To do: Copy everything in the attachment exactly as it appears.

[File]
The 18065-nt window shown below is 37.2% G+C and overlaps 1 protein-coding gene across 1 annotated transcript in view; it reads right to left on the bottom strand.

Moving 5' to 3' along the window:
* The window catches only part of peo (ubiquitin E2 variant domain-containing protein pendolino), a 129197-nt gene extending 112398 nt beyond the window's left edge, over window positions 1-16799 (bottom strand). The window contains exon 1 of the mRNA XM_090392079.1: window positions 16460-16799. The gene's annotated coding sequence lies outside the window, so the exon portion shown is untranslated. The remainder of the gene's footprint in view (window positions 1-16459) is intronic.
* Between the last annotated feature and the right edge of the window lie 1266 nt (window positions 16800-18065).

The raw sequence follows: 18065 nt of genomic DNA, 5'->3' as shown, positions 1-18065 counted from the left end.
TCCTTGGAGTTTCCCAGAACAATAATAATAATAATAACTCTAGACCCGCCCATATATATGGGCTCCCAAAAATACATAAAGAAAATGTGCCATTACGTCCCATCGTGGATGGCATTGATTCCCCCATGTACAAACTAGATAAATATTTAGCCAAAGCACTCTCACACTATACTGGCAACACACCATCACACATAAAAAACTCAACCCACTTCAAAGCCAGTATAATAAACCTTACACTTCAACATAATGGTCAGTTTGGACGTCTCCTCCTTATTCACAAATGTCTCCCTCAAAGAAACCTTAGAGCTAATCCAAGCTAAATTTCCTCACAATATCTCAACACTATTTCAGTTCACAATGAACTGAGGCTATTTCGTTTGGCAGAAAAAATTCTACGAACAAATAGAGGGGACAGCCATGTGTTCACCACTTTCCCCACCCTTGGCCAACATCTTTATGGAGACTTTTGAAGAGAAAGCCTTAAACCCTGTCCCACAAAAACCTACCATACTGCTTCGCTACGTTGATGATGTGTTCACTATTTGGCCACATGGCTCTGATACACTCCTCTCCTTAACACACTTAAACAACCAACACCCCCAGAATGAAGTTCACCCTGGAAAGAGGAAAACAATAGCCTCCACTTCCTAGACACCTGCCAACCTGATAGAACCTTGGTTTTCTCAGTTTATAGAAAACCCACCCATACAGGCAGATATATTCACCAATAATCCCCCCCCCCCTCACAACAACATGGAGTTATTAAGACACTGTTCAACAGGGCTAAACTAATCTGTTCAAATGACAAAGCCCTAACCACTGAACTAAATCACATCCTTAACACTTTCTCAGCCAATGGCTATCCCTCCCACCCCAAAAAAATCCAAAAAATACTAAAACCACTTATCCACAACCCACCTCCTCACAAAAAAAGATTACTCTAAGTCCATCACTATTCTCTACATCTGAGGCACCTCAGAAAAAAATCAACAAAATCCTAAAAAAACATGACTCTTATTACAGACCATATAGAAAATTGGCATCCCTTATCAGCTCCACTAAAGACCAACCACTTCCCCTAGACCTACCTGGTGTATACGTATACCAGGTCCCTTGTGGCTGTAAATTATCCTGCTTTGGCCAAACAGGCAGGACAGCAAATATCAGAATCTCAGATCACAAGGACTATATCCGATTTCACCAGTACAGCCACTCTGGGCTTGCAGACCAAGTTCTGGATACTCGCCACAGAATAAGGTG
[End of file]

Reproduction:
The 18065-nt window shown below is 37.2% G+C and overlaps 1 protein-coding gene across 1 annotated transcript in view; it reads right to left on the bottom strand.

Moving 5' to 3' along the window:
* The window catches only part of peo (ubiquitin E2 variant domain-containing protein pendolino), a 129197-nt gene extending 112398 nt beyond the window's left edge, over window positions 1-16799 (bottom strand). The window contains exon 1 of the mRNA XM_090392079.1: window positions 16460-16799. The gene's annotated coding sequence lies outside the window, so the exon portion shown is untranslated. The remainder of the gene's footprint in view (window positions 1-16459) is intronic.
* Between the last annotated feature and the right edge of the window lie 1266 nt (window positions 16800-18065).

The raw sequence follows: 18065 nt of genomic DNA, 5'->3' as shown, positions 1-18065 counted from the left end.
TCCTTGGAGTTTCCCAGAACAATAATAATAATAATAACTCTAGACCCGCCCATATATATGGGCTCCCAAAAATACATAAAGAAAATGTGCCATTACGTCCCATCGTGGATGGCATTGATTCCCCCATGTACAAACTAGATAAATATTTAGCCAAAGCACTCTCACACTATACTGGCAACACACCATCACACATAAAAAACTCAACCCACTTCAAAGCCAGTATAATAAACCTTACACTTCAACATAATGGTCAGTTTGGACGTCTCCTCCTTATTCACAAATGTCTCCCTCAAAGAAACCTTAGAGCTAATCCAAGCTAAATTTCCTCACAATATCTCAACACTATTTCAGTTCACAATGAACTGAGGCTATTTCGTTTGGCAGAAAAAATTCTACGAACAAATAGAGGGGACAGCCATGTGTTCACCACTTTCCCCACCCTTGGCCAACATCTTTATGGAGACTTTTGAAGAGAAAGCCTTAAACCCTGTCCCACAAAAACCTACCATACTGCTTCGCTACGTTGATGATGTGTTCACTATTTGGCCACATGGCTCTGATACACTCCTCTCCTTAACACACTTAAACAACCAACACCCCCAGAATGAAGTTCACCCTGGAAAGAGGAAAACAATAGCCTCCACTTCCTAGACACCTGCCAACCTGATAGAACCTTGGTTTTCTCAGTTTATAGAAAACCCACCCATACAGGCAGATATATTCACCAATAATCCCCCCCCCCCTCACAACAACATGGAGTTATTAAGACACTGTTCAACAGGGCTAAACTAATCTGTTCAAATGACAAAGCCCTAACCACTGAACTAAATCACATCCTTAACACTTTCTCAGCCAATGGCTATCCCTCCCACCCCAAAAAAATCCAAAAAATACTAAAACCACTTATCCACAACCCACCTCCTCACAAAAAAAGATTACTCTAAGTCCATCACTATTCTCTACATCTGAGGCACCTCAGAAAAAAATCAACAAAATCCTAAAAAAACATGACTCTTATTACAGACCATATAGAAAATTGGCATCCCTTATCAGCTCCACTAAAGACCAACCACTTCCCCTAGACCTACCTGGTGTATACGTATACCAGGTCCCTTGTGGCTGTAAATTATCCTGCTTTGGCCAAACAGGCAGGACAGCAAATATCAGAATCTCAGATCACAAGGACTATATCCGATTTCACCAGTACAGCCACTCTGGGCTTGCAGACCAAGTTCTGGATACTCGCCACAGAATAAGGTG